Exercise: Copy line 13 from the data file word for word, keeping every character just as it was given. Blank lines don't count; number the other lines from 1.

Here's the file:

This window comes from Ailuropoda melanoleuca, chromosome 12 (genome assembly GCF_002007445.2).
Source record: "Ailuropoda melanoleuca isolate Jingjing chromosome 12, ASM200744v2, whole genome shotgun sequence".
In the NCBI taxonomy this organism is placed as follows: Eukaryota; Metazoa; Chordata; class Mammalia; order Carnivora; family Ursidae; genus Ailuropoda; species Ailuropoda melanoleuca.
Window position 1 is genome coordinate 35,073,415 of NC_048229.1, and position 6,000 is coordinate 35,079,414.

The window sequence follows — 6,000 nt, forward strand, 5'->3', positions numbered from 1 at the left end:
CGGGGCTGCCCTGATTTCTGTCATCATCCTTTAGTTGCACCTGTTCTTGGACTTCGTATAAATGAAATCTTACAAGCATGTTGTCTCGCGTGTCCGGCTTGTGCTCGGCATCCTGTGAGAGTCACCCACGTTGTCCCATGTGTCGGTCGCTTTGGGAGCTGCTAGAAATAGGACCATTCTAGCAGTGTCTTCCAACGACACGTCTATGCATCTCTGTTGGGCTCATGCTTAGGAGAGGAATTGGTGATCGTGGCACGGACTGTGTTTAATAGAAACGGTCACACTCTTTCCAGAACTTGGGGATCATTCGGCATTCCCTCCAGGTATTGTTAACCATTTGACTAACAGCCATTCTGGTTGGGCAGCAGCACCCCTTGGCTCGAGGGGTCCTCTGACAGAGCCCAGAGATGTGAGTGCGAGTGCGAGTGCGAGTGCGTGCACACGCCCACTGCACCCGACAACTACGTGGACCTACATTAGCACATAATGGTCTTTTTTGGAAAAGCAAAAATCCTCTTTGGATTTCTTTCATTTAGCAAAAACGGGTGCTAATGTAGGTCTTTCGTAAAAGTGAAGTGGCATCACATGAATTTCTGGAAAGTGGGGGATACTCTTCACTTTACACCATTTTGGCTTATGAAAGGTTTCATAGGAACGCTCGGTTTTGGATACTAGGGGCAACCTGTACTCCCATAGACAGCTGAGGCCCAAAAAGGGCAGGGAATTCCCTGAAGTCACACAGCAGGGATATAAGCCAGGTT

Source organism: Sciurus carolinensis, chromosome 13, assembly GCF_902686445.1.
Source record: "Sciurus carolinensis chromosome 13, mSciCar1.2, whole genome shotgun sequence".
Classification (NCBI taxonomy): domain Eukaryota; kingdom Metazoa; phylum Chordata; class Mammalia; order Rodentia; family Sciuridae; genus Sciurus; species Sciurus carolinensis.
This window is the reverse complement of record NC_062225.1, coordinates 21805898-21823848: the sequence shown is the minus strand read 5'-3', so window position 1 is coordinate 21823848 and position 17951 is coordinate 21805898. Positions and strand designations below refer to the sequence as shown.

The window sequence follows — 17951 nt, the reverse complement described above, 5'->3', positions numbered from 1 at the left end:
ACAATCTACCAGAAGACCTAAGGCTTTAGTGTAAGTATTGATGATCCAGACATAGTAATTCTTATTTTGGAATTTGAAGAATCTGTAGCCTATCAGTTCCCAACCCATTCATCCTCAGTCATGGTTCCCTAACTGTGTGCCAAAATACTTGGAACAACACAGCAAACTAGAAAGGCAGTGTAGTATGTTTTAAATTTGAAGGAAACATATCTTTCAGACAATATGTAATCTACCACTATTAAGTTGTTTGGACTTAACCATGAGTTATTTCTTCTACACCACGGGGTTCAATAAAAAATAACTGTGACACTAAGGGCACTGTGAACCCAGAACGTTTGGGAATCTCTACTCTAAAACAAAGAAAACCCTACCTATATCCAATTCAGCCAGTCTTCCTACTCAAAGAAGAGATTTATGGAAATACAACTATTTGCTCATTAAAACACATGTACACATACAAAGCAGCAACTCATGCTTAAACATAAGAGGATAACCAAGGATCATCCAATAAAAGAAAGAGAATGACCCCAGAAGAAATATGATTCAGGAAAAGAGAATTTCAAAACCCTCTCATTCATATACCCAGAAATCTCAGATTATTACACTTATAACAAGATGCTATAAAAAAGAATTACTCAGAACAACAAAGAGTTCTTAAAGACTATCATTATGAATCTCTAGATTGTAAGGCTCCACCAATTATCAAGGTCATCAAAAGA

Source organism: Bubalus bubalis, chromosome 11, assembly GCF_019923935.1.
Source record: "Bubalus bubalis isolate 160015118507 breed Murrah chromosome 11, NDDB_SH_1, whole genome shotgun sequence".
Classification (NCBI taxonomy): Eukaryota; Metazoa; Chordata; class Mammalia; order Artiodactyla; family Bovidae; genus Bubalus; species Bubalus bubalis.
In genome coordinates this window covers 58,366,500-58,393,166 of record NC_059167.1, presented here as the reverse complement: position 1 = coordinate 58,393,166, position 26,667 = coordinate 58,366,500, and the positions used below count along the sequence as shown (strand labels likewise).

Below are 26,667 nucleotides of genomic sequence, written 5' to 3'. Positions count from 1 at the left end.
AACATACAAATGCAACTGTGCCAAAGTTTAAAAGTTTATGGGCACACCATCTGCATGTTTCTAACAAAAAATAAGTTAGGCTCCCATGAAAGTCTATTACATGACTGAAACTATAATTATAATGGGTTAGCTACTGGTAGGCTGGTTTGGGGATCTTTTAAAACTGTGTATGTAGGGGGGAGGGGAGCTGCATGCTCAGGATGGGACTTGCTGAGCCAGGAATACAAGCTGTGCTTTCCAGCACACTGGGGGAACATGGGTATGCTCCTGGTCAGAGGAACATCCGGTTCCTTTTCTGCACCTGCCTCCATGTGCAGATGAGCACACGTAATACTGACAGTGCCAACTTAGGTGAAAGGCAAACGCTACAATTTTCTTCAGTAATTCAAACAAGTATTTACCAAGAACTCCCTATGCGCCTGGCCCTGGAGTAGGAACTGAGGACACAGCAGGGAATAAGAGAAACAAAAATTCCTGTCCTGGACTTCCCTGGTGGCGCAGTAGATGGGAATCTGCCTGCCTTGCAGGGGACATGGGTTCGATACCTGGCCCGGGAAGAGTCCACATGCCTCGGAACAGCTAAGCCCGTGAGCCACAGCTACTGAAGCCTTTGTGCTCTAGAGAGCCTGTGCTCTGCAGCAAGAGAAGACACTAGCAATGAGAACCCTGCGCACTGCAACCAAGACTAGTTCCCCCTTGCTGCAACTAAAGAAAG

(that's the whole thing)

Source organism: Bubalus bubalis, chromosome 11, assembly GCF_019923935.1.